Second, it is the work of the king to assure fertility (and therefore rain). In that ancient world royal responsibility for rain is not unlike contemporary presidential responsibility for the economy. The measure of an effective king is rain that produces corps. In this simple assertion the capacity to administer rain and therefore life is taken from the king. The king is made a political irrelevance, void of any critical function for society. The king is being robbed of his raison d’etre.
Elijah is a man at the behest of Yahweh’s word. Yahweh commands, Elijah is completely and immediately obedient (17:3-6). He is directed by Yahweh to enter the wilderness, to distance himself from all normal life-support systems, to live in a context of extreme vulnerability, to be deeply at risk. He is east of the Jordan, outside the zone of administered life, beyond the sphere of royal control.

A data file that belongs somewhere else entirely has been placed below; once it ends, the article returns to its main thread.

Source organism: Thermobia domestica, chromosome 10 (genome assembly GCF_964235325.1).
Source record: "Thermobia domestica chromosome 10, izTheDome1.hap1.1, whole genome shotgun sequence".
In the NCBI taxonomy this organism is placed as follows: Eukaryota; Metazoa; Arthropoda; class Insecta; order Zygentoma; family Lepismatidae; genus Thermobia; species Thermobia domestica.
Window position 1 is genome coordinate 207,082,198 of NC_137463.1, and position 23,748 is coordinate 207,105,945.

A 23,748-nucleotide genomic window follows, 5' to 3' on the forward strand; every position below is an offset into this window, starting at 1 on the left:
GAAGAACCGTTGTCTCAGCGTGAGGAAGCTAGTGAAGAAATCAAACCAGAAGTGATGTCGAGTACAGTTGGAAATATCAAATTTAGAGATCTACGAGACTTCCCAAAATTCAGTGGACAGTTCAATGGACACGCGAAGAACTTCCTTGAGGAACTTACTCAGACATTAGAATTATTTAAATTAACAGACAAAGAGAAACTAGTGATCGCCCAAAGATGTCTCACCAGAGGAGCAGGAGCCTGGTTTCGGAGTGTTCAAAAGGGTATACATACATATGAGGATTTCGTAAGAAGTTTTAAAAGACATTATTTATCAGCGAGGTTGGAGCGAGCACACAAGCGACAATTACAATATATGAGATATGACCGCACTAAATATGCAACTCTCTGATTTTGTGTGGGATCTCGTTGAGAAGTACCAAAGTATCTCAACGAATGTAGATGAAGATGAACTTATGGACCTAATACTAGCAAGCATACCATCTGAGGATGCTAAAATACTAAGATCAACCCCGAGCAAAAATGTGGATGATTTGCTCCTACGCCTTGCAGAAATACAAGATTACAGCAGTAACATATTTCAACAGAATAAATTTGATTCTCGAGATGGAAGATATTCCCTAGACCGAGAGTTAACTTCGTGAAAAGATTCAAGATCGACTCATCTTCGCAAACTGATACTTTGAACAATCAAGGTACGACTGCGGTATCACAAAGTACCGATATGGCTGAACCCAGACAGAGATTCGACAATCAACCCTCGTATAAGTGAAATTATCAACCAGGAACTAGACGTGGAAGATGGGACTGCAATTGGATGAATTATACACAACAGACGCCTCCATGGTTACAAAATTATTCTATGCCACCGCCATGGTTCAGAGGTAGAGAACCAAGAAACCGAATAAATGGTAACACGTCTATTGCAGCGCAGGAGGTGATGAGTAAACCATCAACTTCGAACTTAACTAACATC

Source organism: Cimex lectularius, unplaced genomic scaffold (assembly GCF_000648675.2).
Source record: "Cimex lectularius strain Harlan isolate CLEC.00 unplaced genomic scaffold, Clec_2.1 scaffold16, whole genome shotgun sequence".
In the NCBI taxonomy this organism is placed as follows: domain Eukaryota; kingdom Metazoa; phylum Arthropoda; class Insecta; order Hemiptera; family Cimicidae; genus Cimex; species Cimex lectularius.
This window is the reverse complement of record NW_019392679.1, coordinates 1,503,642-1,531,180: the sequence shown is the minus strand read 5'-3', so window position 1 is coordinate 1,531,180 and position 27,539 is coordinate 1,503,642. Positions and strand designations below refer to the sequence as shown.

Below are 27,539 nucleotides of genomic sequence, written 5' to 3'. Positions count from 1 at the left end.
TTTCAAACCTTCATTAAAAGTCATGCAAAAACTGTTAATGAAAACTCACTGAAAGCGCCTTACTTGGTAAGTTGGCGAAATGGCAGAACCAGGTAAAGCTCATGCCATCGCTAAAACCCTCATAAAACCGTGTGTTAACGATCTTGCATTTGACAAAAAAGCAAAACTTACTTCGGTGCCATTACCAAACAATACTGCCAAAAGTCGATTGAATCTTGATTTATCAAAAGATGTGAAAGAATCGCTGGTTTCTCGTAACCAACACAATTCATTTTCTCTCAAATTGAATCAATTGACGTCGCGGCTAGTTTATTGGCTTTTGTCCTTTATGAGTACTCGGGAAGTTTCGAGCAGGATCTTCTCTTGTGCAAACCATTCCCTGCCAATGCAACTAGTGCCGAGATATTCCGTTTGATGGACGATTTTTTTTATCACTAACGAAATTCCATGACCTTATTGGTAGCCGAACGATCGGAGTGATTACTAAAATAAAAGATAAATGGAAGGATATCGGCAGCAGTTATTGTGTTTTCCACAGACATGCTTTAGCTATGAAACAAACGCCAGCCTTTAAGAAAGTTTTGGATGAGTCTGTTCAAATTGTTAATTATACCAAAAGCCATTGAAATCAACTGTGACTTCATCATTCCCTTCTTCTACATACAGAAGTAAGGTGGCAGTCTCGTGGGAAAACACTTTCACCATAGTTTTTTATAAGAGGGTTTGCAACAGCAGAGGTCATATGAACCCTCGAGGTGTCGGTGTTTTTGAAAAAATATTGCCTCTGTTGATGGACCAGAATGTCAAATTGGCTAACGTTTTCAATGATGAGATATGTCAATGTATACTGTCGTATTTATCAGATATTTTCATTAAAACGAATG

He is immediately obedient. He has no regular food supply. He is at the mercy of the elements. He will eat nothing of the luxury of royal food, but subsists on the lean diet that ravens can fly in, matched by water only from the unreliable wadi. The narrative makes nothing of this food arrangement. Perhaps it is a discipline and a testimony. Perhaps it is an exhibit of his obedience. Perhaps it is a narrative strategy for placing the prophet beyond the reach of the king. The narrator tells us none of that.